Stack-based Algorithms: Stacks in DFS and Backtracking

By Anshul Pal Mar 5, 2024
Stack-based Algorithms: Stacks in DFS and BacktrackingStack-based Algorithms: Stacks in DFS and Backtracking


Algorithms play a crucial role in solving complex problems efficiently. Among the various types of algorithms, stack-based algorithms have gained significant popularity for their ability to tackle specific problems effectively. In this article, we will explore two prominent algorithms that heavily rely on stacks as an essential part of their implementation: depth-first search (DFS) in graphs and backtracking.

Depth-First Search (DFS)

DFS is an algorithm used to traverse or search through a graph. It starts at a given node and explores as far as possible along each branch before backtracking. The stack data structure is instrumental in implementing DFS.

The basic idea behind DFS is to visit a node and mark it as visited, then recursively explore its adjacent unvisited nodes. This process continues until all nodes have been visited.

Let’s take a look at the step-by-step implementation of DFS:

  1. Start with an empty stack and mark all nodes as unvisited.
  2. Select a starting node and push it onto the stack.
  3. While the stack is not empty, pop a node from the stack and mark it as visited.
  4. Explore the node’s adjacent unvisited nodes, pushing them onto the stack.
  5. Repeat steps 3 and 4 until the stack is empty.

DFS is widely used in various applications, such as finding connected components, detecting cycles in a graph, and solving maze problems. Its stack-based implementation allows for efficient backtracking and exploration of all possible paths in a graph.


Backtracking is a general algorithmic technique used to solve problems by exploring all possible solutions. It is often employed when the problem has a large search space and requires finding the best solution among many possibilities.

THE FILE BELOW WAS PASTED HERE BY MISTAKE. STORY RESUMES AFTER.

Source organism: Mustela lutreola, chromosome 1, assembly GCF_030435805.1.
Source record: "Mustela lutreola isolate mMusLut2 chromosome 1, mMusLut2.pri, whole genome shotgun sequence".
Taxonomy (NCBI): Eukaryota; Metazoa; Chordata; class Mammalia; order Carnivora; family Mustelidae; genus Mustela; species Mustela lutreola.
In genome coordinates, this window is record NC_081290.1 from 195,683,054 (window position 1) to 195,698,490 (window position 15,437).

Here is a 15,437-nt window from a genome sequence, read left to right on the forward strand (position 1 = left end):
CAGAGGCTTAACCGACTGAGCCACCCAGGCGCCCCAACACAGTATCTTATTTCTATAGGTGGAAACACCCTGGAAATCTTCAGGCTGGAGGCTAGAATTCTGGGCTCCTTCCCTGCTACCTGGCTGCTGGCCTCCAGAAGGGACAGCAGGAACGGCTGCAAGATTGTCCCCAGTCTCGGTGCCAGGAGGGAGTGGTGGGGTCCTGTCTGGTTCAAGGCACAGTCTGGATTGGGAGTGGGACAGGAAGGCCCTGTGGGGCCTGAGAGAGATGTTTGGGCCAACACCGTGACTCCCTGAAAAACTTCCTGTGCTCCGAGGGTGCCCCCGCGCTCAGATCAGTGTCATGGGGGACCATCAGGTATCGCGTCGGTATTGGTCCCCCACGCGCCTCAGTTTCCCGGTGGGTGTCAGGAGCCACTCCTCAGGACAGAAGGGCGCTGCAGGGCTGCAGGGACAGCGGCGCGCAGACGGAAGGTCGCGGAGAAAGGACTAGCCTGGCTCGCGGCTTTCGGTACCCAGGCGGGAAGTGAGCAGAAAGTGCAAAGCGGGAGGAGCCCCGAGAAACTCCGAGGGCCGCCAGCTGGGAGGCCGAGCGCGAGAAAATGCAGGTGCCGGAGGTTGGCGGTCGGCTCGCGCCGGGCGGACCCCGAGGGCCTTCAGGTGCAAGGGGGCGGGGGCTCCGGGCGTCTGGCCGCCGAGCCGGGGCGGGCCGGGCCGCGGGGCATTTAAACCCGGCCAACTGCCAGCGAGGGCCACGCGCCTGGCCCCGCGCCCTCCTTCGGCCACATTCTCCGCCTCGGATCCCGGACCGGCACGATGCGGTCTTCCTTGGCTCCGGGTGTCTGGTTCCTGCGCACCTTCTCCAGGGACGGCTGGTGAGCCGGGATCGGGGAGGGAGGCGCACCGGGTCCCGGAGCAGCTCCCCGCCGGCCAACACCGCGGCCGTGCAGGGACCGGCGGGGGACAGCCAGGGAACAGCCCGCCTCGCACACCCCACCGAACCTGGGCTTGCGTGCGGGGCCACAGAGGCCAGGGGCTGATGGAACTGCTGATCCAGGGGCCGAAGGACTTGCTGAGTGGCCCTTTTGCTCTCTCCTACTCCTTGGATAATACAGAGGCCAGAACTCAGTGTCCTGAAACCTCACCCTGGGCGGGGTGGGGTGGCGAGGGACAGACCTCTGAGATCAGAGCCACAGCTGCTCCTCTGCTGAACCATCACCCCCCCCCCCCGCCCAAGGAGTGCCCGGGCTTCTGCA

The stack data structure plays a vital role in backtracking algorithms as it allows for easy tracking and undoing of choices made during the search process.

The basic idea behind backtracking is to build a solution incrementally, one step at a time, and backtrack when a chosen path does not lead to the desired outcome. The stack keeps track of the chosen path and allows for easy undoing of choices.

Here are the general steps involved in implementing a backtracking algorithm:

  1. Start with an empty stack and initialize the current solution.
  2. While the current solution is not a valid solution, do the following:
    • Choose the next possible option and add it to the current solution.
    • Push the chosen option onto the stack.
    • Recursively proceed to the next step.
    • If the current solution becomes invalid, backtrack by popping the last choice from the stack.
  3. If a valid solution is found, return it. Otherwise, backtrack until all possibilities have been explored.

Backtracking is widely used in various problem domains, such as solving puzzles, generating permutations or combinations, and finding an optimal solution among many possibilities.

Suggested: Navigating Graph Algorithms: A Comprehensive Guide


Stack-based algorithms, such as DFS in graphs and backtracking, offer powerful solutions to a wide range of problems. By utilizing the stack data structure, these algorithms enable efficient exploration, backtracking, and finding optimal solutions.

Understanding the principles and implementations of stack-based algorithms can greatly enhance your problem-solving skills and enable you to tackle complex problems more effectively. So, dive into the world of stack-based algorithms and explore the endless possibilities they offer!

By Anshul Pal

Hey there, I'm Anshul Pal, a tech blogger and Computer Science graduate. I'm passionate about exploring tech-related topics and sharing the knowledge I've acquired. With two years of industry expertise in blogging and content writing, I'm also the co-founder of HVM Smart Solution. Thanks for reading my blog – Happy Learning!

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